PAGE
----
Deer change forests from the ground up

"It’s obvious that the deer are affecting the above-ground species, but it’s like an iceberg," says Antonio DiTommaso. "There are major effects below the soil surface. We are seeing a divergence of seeds contained within the soil from what should be there." (Credit: OnceAndFutureLaura/Flickr)

A growing deer population changes the progression of a forest’s natural future by creating environmental havoc in the soil and disrupting its natural seed banks.

“Deer are slowing down forest succession or natural establishment. In fact, the deer are preventing forests from establishing,” says Anurag Agrawal, professor of ecology and evolutionary biology at Cornell University.

Deer typically prefer to eat native, woody plants and rebuff invasive species. A new study shows that when deer consume native plants, the non-native species are left to flourish, dropping seed in the soil.

[related]

As forests normally mature, their grasses give way to herbs and shrubs, and then new trees eventually take root. Expanding deer populations in the Northeast, however, stall forest development, says Agrawal, and promote the growth of thorny thickets of buckthorn, viburnum, and multiflora rose bushes.

If deer leave the forests alone, such trees as cottonwood, locust, and sumac can sprout and grow unimpeded.

The impact of deer grazing on vegetation is severe and results in bare soil and reduced plant biomass, less recruitment of woody species and relatively fewer native species. Deer also decrease overall species richness and relatively more short-lived species of both annual and biennial plants.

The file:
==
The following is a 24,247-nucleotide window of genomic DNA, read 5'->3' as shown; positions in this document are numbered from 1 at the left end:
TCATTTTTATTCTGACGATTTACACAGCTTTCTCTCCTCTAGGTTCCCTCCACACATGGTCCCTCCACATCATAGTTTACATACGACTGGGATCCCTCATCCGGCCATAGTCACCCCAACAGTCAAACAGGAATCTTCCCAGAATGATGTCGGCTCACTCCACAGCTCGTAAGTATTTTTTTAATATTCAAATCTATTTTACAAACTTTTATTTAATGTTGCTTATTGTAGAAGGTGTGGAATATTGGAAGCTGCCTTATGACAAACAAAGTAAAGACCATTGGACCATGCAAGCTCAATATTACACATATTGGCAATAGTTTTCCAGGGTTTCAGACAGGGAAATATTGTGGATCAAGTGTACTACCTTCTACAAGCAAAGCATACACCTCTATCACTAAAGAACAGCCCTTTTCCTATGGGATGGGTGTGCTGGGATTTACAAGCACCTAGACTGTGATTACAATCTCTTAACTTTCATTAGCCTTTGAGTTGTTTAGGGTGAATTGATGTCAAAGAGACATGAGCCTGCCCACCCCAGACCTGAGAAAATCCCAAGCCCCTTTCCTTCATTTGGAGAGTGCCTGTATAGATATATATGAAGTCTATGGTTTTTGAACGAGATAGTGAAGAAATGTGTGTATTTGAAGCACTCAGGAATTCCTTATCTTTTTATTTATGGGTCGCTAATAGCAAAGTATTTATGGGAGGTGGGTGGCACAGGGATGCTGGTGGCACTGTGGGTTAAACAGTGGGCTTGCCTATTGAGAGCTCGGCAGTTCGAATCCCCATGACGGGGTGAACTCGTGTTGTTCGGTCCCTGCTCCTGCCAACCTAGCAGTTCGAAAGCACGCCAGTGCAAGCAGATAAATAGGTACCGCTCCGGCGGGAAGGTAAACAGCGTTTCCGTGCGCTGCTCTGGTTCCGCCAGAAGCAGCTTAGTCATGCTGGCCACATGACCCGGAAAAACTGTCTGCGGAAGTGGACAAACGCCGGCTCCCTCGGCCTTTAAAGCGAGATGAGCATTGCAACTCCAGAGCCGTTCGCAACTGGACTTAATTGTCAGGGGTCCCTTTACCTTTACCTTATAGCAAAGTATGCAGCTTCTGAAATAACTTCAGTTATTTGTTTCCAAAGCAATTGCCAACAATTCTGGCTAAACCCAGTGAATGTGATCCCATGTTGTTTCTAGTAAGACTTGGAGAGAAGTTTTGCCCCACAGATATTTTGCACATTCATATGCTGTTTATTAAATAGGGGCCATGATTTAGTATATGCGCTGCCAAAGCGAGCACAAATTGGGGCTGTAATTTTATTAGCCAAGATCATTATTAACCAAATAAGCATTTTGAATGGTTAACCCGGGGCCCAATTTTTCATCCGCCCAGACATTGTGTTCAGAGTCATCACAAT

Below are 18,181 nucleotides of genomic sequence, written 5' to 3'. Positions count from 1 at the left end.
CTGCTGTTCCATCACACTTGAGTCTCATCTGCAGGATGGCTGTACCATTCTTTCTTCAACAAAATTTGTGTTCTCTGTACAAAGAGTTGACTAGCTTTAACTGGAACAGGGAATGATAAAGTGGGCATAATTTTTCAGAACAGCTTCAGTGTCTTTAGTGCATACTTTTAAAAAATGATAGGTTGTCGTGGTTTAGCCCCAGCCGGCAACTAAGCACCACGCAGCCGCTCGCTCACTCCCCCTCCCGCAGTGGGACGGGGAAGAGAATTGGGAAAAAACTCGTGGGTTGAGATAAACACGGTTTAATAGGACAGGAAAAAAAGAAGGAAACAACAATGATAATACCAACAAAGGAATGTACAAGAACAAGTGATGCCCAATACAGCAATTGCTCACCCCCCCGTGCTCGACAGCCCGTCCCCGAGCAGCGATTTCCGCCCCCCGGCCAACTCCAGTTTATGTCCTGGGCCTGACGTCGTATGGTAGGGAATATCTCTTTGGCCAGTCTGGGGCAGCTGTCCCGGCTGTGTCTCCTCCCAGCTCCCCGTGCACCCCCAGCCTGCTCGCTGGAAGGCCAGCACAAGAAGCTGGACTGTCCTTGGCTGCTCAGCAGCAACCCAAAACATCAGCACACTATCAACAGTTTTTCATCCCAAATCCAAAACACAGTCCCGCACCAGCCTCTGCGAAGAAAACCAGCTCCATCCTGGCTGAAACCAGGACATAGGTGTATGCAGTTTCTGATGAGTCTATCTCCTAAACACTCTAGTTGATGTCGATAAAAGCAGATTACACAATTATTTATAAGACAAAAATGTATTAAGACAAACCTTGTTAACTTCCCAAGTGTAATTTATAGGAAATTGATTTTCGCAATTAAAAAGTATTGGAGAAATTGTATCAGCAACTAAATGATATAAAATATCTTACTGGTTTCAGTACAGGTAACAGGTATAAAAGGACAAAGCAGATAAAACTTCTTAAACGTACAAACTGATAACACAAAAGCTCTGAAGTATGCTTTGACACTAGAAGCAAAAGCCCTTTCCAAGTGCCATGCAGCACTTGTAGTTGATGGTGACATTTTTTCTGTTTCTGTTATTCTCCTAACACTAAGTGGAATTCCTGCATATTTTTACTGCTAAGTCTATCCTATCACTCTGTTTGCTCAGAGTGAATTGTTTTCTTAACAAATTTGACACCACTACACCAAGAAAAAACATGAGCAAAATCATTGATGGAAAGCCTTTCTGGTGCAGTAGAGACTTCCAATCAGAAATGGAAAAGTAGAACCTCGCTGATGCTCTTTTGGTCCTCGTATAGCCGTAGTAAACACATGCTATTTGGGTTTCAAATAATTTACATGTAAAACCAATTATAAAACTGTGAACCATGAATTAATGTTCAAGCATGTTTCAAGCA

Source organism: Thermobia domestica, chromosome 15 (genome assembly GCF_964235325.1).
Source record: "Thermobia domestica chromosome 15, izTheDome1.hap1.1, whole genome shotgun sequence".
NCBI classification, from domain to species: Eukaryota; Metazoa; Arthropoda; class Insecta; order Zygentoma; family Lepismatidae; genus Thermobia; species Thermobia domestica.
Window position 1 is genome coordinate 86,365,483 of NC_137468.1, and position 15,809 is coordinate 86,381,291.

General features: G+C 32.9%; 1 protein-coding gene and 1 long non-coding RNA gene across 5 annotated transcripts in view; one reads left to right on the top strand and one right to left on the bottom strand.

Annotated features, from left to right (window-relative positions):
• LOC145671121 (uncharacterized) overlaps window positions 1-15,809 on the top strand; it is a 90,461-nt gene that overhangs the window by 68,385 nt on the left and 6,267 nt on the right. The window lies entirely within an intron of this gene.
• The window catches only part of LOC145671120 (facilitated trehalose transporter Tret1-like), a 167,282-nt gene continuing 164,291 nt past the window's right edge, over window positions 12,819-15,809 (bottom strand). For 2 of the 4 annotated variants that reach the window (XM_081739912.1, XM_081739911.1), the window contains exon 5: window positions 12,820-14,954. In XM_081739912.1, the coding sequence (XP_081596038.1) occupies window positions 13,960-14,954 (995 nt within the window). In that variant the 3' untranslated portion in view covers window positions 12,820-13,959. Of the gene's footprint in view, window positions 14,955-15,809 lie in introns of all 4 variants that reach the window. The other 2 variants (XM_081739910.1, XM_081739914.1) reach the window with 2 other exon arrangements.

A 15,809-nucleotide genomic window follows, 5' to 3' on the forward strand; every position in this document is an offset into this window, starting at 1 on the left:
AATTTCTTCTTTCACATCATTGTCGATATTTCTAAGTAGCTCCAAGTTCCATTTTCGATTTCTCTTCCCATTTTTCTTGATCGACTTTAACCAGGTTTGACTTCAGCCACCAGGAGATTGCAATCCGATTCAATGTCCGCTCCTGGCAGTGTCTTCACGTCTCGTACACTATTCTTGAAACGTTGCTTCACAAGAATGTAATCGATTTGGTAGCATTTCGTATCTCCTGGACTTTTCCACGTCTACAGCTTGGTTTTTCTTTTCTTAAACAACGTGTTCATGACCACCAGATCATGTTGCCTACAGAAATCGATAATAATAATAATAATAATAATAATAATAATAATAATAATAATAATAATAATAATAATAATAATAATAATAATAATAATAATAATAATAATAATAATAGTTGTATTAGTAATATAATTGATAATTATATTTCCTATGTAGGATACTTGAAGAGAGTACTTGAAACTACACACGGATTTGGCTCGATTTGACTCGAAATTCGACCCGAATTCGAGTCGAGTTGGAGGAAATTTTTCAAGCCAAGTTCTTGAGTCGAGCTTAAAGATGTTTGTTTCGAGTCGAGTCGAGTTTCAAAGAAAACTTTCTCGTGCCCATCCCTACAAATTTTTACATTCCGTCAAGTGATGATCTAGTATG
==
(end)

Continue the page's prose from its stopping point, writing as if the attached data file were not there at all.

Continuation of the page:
For the study, published in PLOS ONE, researchers gathered soil cores—from both within and outside of fenced “deer exclosures”—and germinated the seed. They found the soil cores from outside of the exclosures contained many more seeds from non-native species.

Like an iceberg

Deer select forests for their trees but in doing so disrupt forest system growth trajectories, researchers say.

“It’s obvious that the deer are affecting the above-ground species, but it’s like an iceberg. There are major effects below the soil surface,” says co-author Antonio DiTommaso, associate professor of weed ecology and management.

“We are seeing a divergence of seeds contained within the soil from what should be there. We are not seeing the seeds of woody plants. Instead, we’re seeing an escalation of non-native seed and the virtual elimination of woody plant seeds.”

The multiyear study was conducted on Cornell land in Ithaca, New York where the deer density is about 39 animals per square kilometer—about 10 times greater than it was before European settlement in the late 1700s.

USDA Federal Formula Funds and the National Science Foundation supported this research.

Source: Cornell University